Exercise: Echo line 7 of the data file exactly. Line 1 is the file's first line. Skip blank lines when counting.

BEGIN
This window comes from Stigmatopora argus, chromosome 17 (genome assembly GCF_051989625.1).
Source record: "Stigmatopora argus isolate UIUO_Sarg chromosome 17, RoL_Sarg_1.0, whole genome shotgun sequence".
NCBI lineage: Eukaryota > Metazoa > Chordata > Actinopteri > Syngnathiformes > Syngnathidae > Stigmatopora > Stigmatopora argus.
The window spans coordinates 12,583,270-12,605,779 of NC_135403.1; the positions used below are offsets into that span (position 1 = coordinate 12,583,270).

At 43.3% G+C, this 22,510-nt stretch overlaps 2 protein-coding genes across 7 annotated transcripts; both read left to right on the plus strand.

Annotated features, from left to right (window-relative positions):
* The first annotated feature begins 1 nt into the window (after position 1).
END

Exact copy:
* The first annotated feature begins 1 nt into the window (after position 1).